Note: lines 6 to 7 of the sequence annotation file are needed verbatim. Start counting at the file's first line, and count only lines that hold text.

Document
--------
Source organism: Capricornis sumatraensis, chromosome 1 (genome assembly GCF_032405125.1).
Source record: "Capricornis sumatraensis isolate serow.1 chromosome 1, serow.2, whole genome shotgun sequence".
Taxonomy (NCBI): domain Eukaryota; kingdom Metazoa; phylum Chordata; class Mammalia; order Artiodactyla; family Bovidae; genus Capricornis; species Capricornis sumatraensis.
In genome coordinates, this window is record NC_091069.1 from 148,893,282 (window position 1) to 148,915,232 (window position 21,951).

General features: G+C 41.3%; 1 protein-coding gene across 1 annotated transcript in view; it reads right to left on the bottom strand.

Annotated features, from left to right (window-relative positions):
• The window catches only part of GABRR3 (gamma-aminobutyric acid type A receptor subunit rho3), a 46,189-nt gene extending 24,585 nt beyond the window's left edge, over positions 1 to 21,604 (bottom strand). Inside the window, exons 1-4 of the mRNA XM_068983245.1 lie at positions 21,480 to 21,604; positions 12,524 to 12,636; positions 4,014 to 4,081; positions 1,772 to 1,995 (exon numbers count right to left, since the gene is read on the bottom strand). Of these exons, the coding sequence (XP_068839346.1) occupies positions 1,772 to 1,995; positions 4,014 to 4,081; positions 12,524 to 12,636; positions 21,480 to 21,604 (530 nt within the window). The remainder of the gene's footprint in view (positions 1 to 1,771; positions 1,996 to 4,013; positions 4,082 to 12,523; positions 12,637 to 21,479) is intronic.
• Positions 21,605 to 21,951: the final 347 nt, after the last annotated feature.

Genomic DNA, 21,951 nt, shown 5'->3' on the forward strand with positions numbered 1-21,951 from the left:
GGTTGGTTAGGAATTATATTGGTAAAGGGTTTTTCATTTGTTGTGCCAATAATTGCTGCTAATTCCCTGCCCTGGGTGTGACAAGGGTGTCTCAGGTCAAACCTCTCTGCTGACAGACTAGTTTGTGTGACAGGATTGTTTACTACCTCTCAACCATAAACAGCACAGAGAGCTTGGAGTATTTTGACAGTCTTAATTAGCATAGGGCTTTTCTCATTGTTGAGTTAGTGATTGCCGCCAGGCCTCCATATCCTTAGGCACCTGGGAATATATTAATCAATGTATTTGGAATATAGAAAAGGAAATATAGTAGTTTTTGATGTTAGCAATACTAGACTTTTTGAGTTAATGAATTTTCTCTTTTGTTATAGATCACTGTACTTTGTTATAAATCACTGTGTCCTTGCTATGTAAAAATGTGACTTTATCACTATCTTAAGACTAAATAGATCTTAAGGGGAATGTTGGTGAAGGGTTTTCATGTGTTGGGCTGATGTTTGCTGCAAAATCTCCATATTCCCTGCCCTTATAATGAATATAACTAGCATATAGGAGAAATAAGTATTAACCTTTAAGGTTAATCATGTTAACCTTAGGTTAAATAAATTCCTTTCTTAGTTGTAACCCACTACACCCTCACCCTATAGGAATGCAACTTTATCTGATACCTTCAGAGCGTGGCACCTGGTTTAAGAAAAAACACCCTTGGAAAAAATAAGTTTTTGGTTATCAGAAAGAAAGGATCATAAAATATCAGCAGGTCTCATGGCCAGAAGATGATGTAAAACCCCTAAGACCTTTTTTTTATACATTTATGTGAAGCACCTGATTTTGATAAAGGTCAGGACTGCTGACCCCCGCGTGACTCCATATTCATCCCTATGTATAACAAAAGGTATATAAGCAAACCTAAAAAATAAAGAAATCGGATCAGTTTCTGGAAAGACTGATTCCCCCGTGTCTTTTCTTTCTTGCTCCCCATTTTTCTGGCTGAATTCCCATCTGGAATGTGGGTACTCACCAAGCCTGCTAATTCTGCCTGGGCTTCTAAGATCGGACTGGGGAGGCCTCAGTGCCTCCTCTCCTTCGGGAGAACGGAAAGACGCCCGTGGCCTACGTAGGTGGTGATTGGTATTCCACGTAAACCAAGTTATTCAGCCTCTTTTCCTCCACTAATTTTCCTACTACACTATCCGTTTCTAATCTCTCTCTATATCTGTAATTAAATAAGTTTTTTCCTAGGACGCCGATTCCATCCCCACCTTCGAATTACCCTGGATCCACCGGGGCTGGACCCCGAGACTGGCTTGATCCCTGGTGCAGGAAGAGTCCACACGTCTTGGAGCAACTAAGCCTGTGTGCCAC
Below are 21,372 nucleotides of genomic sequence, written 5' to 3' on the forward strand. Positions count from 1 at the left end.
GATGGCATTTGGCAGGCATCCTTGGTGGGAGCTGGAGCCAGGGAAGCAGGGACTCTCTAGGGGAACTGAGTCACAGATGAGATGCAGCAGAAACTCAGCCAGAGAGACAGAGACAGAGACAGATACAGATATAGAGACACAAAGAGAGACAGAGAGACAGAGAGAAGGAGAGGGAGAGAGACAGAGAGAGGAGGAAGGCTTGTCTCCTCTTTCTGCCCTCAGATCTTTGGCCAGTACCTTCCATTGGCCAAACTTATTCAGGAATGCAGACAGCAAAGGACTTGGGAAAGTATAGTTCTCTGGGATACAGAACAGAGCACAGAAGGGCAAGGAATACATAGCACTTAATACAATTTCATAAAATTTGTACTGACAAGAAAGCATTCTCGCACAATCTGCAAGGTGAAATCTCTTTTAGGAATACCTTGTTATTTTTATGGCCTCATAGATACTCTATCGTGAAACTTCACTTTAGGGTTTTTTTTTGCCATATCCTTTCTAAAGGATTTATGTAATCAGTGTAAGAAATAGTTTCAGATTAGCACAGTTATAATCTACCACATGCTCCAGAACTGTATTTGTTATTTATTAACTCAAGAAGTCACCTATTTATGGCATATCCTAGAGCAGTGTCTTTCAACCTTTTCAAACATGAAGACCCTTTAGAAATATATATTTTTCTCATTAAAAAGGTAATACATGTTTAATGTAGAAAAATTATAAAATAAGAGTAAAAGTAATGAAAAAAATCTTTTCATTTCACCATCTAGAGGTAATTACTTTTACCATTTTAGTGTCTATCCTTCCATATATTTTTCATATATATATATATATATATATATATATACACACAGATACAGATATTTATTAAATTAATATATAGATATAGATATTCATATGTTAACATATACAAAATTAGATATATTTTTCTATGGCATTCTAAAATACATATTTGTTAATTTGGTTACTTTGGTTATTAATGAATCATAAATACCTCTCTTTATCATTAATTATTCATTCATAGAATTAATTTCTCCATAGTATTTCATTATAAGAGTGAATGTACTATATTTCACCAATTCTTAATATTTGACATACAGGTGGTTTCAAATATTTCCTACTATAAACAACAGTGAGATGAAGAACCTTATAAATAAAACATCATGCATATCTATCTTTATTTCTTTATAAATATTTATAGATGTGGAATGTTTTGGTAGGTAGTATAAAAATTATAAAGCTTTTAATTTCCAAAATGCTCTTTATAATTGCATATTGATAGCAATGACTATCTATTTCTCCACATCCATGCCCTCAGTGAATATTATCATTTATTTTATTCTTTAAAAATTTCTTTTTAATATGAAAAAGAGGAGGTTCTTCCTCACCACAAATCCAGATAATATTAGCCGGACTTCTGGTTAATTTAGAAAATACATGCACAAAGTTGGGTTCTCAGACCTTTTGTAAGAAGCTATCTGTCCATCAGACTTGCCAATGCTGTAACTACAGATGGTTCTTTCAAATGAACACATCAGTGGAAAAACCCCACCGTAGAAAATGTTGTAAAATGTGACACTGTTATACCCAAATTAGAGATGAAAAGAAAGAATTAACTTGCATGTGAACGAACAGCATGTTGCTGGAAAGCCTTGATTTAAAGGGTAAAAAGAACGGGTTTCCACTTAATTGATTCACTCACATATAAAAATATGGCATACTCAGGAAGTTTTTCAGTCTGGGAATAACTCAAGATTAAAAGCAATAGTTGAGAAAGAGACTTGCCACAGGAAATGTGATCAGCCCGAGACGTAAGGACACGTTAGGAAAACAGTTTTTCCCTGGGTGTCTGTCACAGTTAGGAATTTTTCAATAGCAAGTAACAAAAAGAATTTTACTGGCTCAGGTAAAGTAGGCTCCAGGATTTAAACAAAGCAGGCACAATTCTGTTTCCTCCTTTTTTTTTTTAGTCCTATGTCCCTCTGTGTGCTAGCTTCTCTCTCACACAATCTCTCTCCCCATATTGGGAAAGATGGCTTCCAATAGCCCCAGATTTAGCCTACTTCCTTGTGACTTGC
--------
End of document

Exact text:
Annotated features, from left to right (window-relative positions):
• The window catches only part of GABRR3 (gamma-aminobutyric acid type A receptor subunit rho3), a 46,189-nt gene extending 24,585 nt beyond the window's left edge, over positions 1 to 21,604 (bottom strand). Inside the window, exons 1-4 of the mRNA XM_068983245.1 lie at positions 21,480 to 21,604; positions 12,524 to 12,636; positions 4,014 to 4,081; positions 1,772 to 1,995 (exon numbers count right to left, since the gene is read on the bottom strand). Of these exons, the coding sequence (XP_068839346.1) occupies positions 1,772 to 1,995; positions 4,014 to 4,081; positions 12,524 to 12,636; positions 21,480 to 21,604 (530 nt within the window). The remainder of the gene's footprint in view (positions 1 to 1,771; positions 1,996 to 4,013; positions 4,082 to 12,523; positions 12,637 to 21,479) is intronic.